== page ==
Life insurance policies are generally for longer durations of over ten years and result in the payment of maturity benefits after that. However, in certain situations, the policyholders may have to terminate their policy before maturity and surrender it to the insurance company. This could be because of the policyholder’s inability to continue paying the premiums or dissatisfaction with the policy’s working or any other reason. In such a scenario, the insurance provider pays a surrender value from the premiums allocated for savings and investments, after deducting a surrender charge. As per the recent regulations announced by the Insurance Regulatory and Development Authority of India or IRDAI, no surrender charges are deductible if a policyholder surrenders a policy after five years.
Understanding Surrender Value
We know the answer to “what is life insurance,’ and what are the benefits offered by it. But if due to some reason the policy has to be surrendered or terminated prematurely, the life insurance provider repays a portion of the premiums paid while deducting some expenses. This amount received by the policyholder on early surrender is called the surrender value. All the benefits including the insurance coverage available to the policyholder cease to exist on the surrender of the life insurance policy.
Does a life insurance policy have a surrender value at all stages? No, a life insurance policy gets a surrender value only after it has been in force for some time and the policyholder has regularly paid premiums for at least two consecutive years (if the policy duration is less than 10 years) and for at least three consecutive years (if the policy duration is 10 years or more).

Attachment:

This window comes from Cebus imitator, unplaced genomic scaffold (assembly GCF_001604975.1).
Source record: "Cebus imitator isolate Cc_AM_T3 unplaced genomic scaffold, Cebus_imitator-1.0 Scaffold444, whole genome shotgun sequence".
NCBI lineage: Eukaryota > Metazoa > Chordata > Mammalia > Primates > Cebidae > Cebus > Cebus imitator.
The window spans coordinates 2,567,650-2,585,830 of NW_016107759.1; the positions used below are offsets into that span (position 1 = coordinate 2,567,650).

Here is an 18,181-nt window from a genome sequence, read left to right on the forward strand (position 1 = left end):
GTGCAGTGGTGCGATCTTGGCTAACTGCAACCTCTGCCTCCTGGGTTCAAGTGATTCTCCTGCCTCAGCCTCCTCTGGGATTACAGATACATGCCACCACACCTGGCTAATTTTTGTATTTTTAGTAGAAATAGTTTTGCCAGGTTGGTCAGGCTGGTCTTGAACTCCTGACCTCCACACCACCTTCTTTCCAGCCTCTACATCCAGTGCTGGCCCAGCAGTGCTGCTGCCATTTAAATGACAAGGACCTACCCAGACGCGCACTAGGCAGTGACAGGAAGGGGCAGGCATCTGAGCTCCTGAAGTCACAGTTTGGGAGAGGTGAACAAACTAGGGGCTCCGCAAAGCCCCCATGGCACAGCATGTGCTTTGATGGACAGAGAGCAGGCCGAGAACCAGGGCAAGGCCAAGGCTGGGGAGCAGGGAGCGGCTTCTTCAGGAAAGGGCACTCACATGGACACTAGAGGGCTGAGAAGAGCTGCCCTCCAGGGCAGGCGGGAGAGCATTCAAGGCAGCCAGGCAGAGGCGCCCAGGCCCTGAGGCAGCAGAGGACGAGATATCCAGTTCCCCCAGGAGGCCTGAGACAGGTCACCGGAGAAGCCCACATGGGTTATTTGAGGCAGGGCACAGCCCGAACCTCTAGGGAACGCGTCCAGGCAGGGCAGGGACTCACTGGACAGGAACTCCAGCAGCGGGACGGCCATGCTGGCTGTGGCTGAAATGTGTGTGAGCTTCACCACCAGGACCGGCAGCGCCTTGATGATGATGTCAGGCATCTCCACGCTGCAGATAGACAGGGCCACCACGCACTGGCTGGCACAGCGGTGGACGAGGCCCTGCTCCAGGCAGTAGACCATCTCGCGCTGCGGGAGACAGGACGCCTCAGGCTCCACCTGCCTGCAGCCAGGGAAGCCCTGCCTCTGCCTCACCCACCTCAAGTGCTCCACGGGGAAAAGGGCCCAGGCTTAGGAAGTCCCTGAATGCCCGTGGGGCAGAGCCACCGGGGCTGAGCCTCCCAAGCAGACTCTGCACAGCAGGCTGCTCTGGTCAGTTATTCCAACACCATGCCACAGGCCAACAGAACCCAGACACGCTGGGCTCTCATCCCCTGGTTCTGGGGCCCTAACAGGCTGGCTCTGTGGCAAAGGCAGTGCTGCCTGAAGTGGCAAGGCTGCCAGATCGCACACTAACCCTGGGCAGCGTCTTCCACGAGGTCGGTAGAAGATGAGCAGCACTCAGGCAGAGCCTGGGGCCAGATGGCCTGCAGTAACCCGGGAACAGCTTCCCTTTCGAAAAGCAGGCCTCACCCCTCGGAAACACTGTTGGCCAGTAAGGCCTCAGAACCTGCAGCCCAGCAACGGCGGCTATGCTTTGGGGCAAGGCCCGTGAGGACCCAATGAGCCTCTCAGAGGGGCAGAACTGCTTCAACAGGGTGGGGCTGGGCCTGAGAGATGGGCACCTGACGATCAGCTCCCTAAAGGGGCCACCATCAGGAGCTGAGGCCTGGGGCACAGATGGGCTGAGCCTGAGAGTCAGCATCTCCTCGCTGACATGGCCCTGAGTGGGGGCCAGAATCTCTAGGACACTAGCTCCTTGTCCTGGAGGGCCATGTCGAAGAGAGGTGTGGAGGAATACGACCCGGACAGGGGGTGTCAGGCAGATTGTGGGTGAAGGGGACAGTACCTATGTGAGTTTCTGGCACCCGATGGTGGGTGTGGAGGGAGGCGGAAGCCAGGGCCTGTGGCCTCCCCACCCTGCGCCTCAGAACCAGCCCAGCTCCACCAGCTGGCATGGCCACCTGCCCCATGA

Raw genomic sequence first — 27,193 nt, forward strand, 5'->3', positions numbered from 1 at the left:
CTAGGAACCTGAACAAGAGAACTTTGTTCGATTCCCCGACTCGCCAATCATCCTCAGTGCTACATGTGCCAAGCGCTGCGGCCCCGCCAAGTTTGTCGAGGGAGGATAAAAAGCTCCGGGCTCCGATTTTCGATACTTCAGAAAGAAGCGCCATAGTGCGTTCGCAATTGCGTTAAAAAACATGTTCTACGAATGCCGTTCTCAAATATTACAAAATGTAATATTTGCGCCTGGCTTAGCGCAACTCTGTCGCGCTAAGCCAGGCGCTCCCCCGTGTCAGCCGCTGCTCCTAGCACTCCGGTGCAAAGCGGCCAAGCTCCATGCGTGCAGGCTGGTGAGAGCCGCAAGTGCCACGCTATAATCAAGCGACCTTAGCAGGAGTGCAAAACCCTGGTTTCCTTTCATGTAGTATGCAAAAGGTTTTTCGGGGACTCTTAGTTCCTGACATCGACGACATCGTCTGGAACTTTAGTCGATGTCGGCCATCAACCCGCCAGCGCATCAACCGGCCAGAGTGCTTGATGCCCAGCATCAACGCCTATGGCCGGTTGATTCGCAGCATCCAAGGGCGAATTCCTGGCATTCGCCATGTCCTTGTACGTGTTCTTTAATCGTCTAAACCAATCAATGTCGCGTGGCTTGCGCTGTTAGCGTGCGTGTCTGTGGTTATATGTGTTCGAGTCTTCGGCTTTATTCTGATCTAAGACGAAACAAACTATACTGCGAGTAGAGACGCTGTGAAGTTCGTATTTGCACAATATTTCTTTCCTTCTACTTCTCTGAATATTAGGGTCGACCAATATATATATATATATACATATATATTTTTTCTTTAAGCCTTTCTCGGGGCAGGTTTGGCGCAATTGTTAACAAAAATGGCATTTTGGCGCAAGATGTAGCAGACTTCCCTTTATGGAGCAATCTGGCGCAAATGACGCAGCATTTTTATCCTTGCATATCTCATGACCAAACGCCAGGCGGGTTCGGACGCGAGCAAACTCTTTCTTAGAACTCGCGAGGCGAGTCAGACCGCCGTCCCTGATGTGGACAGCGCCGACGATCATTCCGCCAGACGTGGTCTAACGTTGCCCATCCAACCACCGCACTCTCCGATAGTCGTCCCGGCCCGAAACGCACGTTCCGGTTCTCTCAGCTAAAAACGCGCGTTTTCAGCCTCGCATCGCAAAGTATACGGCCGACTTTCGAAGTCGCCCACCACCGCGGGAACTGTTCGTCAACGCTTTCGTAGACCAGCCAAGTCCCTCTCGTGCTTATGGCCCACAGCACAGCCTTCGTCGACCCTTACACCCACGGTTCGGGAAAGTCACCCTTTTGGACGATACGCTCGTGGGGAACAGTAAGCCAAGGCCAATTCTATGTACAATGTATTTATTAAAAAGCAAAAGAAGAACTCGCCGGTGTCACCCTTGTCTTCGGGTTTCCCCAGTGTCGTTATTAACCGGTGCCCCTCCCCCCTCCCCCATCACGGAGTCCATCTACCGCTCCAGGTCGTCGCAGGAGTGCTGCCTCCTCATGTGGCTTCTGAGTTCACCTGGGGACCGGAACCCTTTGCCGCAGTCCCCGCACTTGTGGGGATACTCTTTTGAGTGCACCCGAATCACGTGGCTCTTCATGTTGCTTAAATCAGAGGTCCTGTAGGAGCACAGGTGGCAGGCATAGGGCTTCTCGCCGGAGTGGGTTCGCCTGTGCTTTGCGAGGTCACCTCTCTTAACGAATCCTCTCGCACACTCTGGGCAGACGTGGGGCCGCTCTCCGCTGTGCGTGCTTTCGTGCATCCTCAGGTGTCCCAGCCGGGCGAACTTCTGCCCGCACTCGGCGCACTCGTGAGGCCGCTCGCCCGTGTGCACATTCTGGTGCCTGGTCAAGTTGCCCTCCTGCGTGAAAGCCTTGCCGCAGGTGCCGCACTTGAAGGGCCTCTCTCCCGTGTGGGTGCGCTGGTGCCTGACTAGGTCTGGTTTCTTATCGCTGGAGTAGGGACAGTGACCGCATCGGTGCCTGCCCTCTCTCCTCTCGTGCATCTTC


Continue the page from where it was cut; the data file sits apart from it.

Types of Surrender Value
The surrender value differs from one policy to another but three are two main types:
- Guaranteed Surrender Value– The guaranteed surrender value is a fixed amount or percentage of the premiums paid towards the policy and is decided by the conditions and terms mentioned in the policy document. The guaranteed surrender value increases with the number of years in policy. The value, however, excludes the premiums paid in the first year and any additional costs paid towards the purchase of riders or bonuses received by the policyholder.
- Special Surrender Value-This type of surrender value is decided based on the total sum assured, the number and quantum of premiums paid by the policyholder, the bonuses paid by the insurance provider, and the duration of the policy. The formula for calculating the special surrender value is:
(Accrued Bonuses + Paid-up Value) x surrender value factor.
The paid-up value is the sum assured multiplied by the quotient of the number of premiums paid and the number of payable premiums.
Here it is important to note that not all policies have surrender value. Term insurance plans with no savings element will lapse while policies having a savings or investment component have a surrender value. Unit Linked Insurance Plans or ULIPs and endowment plans have a savings component that is used for paying the surrender value to the policyholder.
Just like a life insurance calculator can be used to calculate the sum assured of a policy, a surrender value calculator can be used to find out the surrender value. This online tool is simple to use and requires a user to provide contact and plan details along with the number of premiums paid for the calculation of the surrender value.
Loans Against Surrender Value
The calculation of surrender value is important not only when a policyholder decides to terminate a policy early but also for taking a loan against it. Different policies have different rules for providing loans to policyholders against the surrender value. Since the surrender value of a policy is quite low, it is advisable to borrow against it only in its later years.
Process of Surrendering a Policy
A policyholder wanting to surrender a life insurance policy needs to inform the insurance company about it and submit a policy surrender request form. The form has to be accompanied by the original policy document, a cancelled cheque, a self-attested copy of the KYC documents. The reasons for surrender may also need to be provided. The insurance company processes the surrender request in a few days and transfers the surrender value to the policyholder’s bank account.
Surrendering a policy means loss of all the benefits including the insurance coverage associated with it. So, a policyholder should carefully consider the pros and cons of surrendering a policy before making a decision.